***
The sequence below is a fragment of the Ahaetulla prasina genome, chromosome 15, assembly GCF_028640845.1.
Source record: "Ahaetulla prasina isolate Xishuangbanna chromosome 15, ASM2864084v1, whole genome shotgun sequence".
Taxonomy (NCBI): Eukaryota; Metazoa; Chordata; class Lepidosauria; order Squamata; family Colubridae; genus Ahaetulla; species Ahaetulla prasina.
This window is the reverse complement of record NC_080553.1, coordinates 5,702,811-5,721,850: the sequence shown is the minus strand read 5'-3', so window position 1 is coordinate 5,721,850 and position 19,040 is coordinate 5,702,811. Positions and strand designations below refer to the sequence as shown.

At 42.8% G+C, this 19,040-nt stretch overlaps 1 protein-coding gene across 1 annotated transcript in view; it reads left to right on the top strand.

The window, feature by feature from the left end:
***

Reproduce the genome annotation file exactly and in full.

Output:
The sequence below is a fragment of the Ahaetulla prasina genome, chromosome 15, assembly GCF_028640845.1.
Source record: "Ahaetulla prasina isolate Xishuangbanna chromosome 15, ASM2864084v1, whole genome shotgun sequence".
Taxonomy (NCBI): Eukaryota; Metazoa; Chordata; class Lepidosauria; order Squamata; family Colubridae; genus Ahaetulla; species Ahaetulla prasina.
This window is the reverse complement of record NC_080553.1, coordinates 5,702,811-5,721,850: the sequence shown is the minus strand read 5'-3', so window position 1 is coordinate 5,721,850 and position 19,040 is coordinate 5,702,811. Positions and strand designations below refer to the sequence as shown.

At 42.8% G+C, this 19,040-nt stretch overlaps 1 protein-coding gene across 1 annotated transcript in view; it reads left to right on the top strand.

The window, feature by feature from the left end: